# Conditional execution based on input string's prefix

I have this method that basically takes a string and does different things depending on what the string starts with. Is there a cleaner way to write this method?

public String analyze(BotMessage message)
{

String lcmsg = message.message().toLowerCase();
//Not a command
if(!lcmsg.startsWith("!")) return "-1";

//Message from whatever
if(lcmsg.startsWith("!ping")) return "pong!";

//message from skype
if(message.skype())
{
if(lcmsg.startsWith("!settournament")) return settournament(message);
if(lcmsg.startsWith("!promote")) return promote(message);
if(lcmsg.startsWith("!checkin")) return checkin(message);
if(lcmsg.startsWith("!checkout")) return checkout(message);
if(lcmsg.startsWith("!checkedin")) return checkedin(message);
if(lcmsg.startsWith("!updatetournament")) return updatetournament();

}

return "-1";
}

-

I don't like too much the fact that you use a String as the returned type of your function.

What about using a class hierarchy or exceptions?

I see opportunities to create a hierarchy even for the messages. Why don't you create a BotMessage and a SkypeMessage?

Both should have the logic to decide what to do in the base case, maybe in an analyze method. The analyze method of the SkypeMessage should, in addition, manage the Skype-specific aspects.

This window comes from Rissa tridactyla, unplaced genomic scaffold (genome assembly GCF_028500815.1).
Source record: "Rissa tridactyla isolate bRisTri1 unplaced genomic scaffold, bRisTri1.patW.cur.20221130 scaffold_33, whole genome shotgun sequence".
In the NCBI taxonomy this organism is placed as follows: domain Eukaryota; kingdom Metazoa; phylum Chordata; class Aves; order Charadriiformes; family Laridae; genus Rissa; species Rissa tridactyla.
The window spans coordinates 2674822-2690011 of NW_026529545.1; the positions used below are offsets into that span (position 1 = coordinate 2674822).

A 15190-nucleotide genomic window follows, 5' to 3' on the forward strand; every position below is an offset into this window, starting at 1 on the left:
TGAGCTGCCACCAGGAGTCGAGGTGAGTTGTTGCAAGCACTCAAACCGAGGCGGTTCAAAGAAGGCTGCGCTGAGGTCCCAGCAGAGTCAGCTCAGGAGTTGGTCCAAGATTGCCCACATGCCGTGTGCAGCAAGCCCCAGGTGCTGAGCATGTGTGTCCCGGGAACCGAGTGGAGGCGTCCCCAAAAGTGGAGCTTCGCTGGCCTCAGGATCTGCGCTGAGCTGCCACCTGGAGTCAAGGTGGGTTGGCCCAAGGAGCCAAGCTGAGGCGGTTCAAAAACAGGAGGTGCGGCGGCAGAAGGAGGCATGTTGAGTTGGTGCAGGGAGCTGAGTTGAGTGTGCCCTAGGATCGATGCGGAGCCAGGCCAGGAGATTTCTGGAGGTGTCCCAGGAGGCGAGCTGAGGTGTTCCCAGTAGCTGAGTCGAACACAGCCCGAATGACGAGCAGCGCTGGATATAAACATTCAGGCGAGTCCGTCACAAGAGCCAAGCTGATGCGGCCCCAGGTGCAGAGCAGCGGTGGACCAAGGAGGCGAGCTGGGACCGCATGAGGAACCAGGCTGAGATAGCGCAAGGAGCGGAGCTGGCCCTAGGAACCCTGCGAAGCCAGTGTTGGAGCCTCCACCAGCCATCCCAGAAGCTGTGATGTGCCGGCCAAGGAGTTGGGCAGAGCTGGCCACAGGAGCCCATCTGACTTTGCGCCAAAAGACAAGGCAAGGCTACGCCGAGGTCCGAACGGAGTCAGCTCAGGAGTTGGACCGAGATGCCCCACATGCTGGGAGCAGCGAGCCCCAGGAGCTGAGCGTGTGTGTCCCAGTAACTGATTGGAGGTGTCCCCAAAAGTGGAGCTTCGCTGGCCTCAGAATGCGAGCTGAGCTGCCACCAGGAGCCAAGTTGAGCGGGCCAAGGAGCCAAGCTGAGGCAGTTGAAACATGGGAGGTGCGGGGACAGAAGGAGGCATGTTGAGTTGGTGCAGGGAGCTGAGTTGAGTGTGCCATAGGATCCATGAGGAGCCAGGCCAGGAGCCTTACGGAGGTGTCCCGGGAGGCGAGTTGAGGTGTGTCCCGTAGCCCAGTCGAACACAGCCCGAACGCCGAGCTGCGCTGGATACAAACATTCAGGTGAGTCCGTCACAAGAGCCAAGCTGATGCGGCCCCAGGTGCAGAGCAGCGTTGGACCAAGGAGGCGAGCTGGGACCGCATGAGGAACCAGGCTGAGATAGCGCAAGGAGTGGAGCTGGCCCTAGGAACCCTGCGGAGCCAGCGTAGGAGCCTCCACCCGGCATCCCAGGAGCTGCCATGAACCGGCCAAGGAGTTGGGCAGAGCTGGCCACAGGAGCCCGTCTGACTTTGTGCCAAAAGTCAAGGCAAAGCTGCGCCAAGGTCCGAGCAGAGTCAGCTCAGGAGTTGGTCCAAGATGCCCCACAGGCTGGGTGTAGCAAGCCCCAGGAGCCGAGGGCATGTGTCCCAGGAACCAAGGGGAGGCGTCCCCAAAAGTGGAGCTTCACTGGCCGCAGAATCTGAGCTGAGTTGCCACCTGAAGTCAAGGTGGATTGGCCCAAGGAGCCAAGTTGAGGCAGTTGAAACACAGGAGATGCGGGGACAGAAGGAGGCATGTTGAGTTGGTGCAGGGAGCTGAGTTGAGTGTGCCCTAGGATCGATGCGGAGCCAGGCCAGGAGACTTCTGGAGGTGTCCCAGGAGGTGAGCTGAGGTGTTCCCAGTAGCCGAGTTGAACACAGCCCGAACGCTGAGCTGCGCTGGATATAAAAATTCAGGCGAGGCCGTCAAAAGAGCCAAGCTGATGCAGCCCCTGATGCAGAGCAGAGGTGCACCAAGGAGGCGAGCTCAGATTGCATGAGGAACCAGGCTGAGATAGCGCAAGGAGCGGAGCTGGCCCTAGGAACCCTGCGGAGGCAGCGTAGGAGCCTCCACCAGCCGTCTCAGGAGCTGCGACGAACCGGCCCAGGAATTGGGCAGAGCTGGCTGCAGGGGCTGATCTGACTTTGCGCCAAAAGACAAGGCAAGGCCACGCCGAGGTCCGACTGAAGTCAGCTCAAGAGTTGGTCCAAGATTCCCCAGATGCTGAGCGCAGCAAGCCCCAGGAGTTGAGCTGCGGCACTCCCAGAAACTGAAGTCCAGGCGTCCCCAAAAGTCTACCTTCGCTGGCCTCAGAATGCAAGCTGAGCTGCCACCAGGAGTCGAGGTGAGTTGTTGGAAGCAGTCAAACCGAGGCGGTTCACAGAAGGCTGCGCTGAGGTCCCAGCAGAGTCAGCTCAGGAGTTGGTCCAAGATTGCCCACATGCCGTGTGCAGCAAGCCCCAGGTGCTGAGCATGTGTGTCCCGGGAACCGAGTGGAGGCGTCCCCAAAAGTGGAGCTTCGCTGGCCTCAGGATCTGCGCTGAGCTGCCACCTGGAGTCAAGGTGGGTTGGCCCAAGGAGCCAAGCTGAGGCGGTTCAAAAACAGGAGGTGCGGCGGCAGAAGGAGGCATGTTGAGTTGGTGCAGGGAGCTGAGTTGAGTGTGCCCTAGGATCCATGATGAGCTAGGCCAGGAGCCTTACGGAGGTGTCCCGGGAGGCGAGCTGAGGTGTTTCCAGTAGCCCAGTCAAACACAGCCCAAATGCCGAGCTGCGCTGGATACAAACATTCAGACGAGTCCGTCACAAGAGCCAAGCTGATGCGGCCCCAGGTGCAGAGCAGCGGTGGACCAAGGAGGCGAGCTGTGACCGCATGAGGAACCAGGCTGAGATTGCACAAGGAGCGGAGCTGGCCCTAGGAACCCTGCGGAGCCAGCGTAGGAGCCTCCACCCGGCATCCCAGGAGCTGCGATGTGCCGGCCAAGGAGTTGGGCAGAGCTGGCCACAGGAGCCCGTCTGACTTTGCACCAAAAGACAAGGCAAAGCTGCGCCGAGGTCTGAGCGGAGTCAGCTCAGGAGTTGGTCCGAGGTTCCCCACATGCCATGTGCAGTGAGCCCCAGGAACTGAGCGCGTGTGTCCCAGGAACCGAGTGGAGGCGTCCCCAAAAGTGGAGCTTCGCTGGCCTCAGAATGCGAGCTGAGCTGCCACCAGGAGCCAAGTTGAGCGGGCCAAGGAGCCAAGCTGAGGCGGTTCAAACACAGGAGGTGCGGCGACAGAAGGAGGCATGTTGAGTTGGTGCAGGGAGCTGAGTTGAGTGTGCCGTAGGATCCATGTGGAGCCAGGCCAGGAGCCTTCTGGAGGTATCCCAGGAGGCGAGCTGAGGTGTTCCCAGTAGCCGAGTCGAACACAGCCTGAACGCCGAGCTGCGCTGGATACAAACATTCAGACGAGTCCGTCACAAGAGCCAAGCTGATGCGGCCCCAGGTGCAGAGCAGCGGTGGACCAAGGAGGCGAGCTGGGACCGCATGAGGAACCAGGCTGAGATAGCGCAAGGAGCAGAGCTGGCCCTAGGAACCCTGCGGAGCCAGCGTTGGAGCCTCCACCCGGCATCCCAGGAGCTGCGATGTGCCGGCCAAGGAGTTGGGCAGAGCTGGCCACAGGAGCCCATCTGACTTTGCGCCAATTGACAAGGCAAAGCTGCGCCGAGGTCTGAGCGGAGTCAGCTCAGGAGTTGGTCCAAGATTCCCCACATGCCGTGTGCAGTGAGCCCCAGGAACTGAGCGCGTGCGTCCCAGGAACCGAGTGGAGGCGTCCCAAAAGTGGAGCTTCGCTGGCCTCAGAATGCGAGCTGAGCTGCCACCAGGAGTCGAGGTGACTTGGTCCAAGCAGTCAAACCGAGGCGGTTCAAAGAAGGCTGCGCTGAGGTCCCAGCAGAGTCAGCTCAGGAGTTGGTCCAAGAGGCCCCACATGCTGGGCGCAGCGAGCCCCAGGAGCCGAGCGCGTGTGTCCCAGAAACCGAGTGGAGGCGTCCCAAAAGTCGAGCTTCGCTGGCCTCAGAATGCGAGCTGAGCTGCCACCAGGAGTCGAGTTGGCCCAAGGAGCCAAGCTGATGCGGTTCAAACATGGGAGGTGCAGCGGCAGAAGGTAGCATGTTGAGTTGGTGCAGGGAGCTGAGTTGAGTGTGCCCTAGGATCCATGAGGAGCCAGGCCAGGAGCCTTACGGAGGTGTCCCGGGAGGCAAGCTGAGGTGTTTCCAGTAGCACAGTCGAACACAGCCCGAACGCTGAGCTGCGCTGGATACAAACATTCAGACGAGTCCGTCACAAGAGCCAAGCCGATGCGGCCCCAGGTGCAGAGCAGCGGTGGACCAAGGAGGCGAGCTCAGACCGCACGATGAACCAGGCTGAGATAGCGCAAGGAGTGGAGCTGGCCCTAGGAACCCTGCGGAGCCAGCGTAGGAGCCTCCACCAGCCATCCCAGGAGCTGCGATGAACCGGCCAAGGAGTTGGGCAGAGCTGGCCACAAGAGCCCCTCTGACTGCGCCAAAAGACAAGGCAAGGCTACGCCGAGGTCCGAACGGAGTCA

Finally you should simplify the code and remove the list of if statements. Introduce a new set of objects to parse the messages. These objects should have a match method that check whether the string matches with their definition, and a performAction method that generates the return value.

-
I like the idea of creating new classes to handle the commands because what I really want is it get rid of those nasty if-statements. As for the return type it wouldn't really help in this scenario to change it because of how the rest of the application works. –  warbio Jan 10 '13 at 15:51

You can use Observer/Observable pattern for the if(message.skipe(){..} area.

So each each observer evaluate the if and run the method (the methods are wrote inside the Observer).

If a new test is needed, you have just to had a new Observer with no impact on other Observers.

Many useful patterns are very clearly explained in O'Reilly "Head First Design Patterns" book.

-
The problem is that the class already is Observable so I feel it would just add confusion to make it an Observer aswell(if even possible). –  warbio Jan 10 '13 at 15:41
@warbio no it is not a problem : for Java it is powerful to be an observer observable for managing nested/complex logical choices. To help maintenance you can put observers in a sub-package of observable, so hierarchy is visible at the first glance. –  cl-r Jan 10 '13 at 15:51

For anyone interested I managed to rewrite the method following @mariosangiorgio advice. I made a Command interface and gave each command a own class.

public String analyze(Message message)
{
//Not a command
if(!message.getMessage().startsWith("!")) return "-1";

for(Command cmd : commands)
{
if(cmd.Match(message)) return cmd.preformAction(message);
}

return "-1";
}

-
Returning "-1" still falls into the "stringly typed" antipattern. –  200_success Jan 17 '14 at 7:26